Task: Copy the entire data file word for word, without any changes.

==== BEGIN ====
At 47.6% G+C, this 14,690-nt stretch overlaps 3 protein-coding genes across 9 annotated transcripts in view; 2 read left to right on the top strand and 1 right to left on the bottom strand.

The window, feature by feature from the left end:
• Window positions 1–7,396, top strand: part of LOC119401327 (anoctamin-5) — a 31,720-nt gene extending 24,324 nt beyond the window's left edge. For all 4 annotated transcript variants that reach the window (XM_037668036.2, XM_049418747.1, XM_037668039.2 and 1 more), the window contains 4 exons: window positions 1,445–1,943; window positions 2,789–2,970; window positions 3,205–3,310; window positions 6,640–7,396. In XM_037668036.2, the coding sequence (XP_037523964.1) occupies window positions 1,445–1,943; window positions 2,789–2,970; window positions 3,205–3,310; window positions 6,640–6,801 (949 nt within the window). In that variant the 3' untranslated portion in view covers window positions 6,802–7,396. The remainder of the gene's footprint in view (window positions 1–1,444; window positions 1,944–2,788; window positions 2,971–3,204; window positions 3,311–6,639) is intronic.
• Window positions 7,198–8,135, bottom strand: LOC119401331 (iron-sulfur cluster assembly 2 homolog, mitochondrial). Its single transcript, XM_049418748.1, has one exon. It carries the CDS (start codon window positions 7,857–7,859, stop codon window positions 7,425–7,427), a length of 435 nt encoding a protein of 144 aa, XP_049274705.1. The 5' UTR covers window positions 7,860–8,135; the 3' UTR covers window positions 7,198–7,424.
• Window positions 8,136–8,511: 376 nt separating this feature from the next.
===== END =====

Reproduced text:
At 47.6% G+C, this 14,690-nt stretch overlaps 3 protein-coding genes across 9 annotated transcripts in view; 2 read left to right on the top strand and 1 right to left on the bottom strand.

The window, feature by feature from the left end:
• Window positions 1–7,396, top strand: part of LOC119401327 (anoctamin-5) — a 31,720-nt gene extending 24,324 nt beyond the window's left edge. For all 4 annotated transcript variants that reach the window (XM_037668036.2, XM_049418747.1, XM_037668039.2 and 1 more), the window contains 4 exons: window positions 1,445–1,943; window positions 2,789–2,970; window positions 3,205–3,310; window positions 6,640–7,396. In XM_037668036.2, the coding sequence (XP_037523964.1) occupies window positions 1,445–1,943; window positions 2,789–2,970; window positions 3,205–3,310; window positions 6,640–6,801 (949 nt within the window). In that variant the 3' untranslated portion in view covers window positions 6,802–7,396. The remainder of the gene's footprint in view (window positions 1–1,444; window positions 1,944–2,788; window positions 2,971–3,204; window positions 3,311–6,639) is intronic.
• Window positions 7,198–8,135, bottom strand: LOC119401331 (iron-sulfur cluster assembly 2 homolog, mitochondrial). Its single transcript, XM_049418748.1, has one exon. It carries the CDS (start codon window positions 7,857–7,859, stop codon window positions 7,425–7,427), a length of 435 nt encoding a protein of 144 aa, XP_049274705.1. The 5' UTR covers window positions 7,860–8,135; the 3' UTR covers window positions 7,198–7,424.
• Window positions 8,136–8,511: 376 nt separating this feature from the next.